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J Phys Condens Matter. 2010 Feb 17;22(6):062101. doi: 10.1088/0953-8984/22/6/062101. Epub 2010 Jan 22.

Mechanical properties of ternary lipid membranes near a liquid-liquid phase separation boundary.

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Department of Physics, Sungkyunkwan University, Suwon 440-746, Korea.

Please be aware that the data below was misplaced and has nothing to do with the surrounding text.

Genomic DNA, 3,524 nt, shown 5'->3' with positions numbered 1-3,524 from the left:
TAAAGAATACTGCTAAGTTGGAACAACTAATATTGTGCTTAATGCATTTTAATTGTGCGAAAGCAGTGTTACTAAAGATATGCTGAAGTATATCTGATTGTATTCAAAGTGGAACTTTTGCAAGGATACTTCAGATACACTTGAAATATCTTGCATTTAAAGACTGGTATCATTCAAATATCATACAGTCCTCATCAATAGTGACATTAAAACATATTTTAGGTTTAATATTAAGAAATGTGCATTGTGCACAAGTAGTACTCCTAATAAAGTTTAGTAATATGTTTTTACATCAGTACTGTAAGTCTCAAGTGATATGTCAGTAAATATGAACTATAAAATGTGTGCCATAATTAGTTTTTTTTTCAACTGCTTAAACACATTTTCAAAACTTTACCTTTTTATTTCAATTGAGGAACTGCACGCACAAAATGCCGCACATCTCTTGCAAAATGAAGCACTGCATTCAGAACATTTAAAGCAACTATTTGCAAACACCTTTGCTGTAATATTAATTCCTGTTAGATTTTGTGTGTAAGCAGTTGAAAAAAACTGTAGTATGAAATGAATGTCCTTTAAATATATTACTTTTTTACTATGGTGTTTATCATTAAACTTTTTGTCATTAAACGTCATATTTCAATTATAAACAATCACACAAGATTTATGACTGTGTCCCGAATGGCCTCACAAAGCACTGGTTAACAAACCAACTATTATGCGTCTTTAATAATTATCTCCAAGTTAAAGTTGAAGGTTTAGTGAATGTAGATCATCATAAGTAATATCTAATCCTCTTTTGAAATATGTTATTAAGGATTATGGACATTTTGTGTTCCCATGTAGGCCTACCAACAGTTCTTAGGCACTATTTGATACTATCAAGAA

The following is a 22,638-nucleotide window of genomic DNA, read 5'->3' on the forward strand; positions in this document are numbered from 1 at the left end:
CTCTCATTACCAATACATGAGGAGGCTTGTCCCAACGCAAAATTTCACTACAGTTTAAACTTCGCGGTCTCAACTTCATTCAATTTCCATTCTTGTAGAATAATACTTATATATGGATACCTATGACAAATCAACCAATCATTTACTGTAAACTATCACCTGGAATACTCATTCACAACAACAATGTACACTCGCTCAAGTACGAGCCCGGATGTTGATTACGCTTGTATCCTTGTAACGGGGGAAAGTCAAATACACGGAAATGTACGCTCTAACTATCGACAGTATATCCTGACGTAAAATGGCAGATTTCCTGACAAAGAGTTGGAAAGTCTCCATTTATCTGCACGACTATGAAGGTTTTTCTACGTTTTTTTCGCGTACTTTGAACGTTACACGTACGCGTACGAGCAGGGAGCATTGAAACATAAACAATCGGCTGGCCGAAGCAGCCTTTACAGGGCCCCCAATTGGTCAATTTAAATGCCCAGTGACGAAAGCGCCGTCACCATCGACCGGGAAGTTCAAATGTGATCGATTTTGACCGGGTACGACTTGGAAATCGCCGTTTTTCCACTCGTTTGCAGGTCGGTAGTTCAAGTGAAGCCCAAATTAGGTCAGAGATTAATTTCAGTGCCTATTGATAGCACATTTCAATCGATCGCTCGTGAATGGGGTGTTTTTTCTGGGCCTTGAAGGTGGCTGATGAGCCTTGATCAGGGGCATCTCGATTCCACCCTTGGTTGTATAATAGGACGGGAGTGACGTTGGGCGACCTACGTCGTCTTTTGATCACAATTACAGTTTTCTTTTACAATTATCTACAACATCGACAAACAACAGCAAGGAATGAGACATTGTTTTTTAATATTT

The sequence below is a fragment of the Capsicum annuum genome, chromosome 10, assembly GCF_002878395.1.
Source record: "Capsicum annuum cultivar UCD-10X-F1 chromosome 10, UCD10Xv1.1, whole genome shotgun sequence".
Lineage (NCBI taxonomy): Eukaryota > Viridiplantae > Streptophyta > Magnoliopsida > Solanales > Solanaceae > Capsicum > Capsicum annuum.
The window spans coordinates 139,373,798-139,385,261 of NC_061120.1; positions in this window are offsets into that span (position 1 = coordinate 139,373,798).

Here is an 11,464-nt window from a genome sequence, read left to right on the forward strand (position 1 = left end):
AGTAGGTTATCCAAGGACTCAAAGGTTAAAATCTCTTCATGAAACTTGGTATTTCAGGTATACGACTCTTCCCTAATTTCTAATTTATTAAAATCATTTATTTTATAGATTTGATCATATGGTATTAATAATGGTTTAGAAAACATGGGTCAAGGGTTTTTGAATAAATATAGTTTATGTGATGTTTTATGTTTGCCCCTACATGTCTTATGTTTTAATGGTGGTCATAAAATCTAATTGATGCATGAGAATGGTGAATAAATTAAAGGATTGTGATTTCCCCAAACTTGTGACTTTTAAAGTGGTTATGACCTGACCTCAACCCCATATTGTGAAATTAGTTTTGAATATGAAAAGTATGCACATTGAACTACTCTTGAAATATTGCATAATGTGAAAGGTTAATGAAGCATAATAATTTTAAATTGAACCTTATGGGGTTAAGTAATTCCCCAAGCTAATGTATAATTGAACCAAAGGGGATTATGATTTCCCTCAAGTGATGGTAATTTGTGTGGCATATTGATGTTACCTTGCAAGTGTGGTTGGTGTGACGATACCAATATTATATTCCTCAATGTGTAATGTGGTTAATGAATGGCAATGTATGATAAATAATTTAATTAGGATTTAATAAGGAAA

We study the mechanical properties of ternary lipid bilayers assembled in giant vesicles, formed from a saturated and an unsaturated phosphocholine (in equal proportions) and cholesterol. As a function of temperature, these systems can undergo in-plane phase separation. Using image analysis we identify the vesicle contour, and quantify the vesicle shape and the amplitude of membrane thermal fluctuations. The two lipid compositions chosen show different thermotropic behaviours. At 60 mol% cholesterol the membrane is in a uniform liquid state over the entire temperature range investigated (10-50 °C), but vesicles containing 30 mol% cholesterol undergo phase separation into two immiscible liquid phases at around 28 °C. Upon cooling below this transition temperature we observe a marked increase in the measured bending elastic modulus. Phase separation proceeds over a long time (tens of minutes), and we measure the properties of vesicles both during the domain coarsening phase and in the fully phase separated condition. Fluorescence microscopy allows us to identify the coexisting phases. We can therefore measure directly the bending moduli of each of the phases as a function of temperature, showing a strong variation which is attributed to the changing phospholipid and cholesterol composition.

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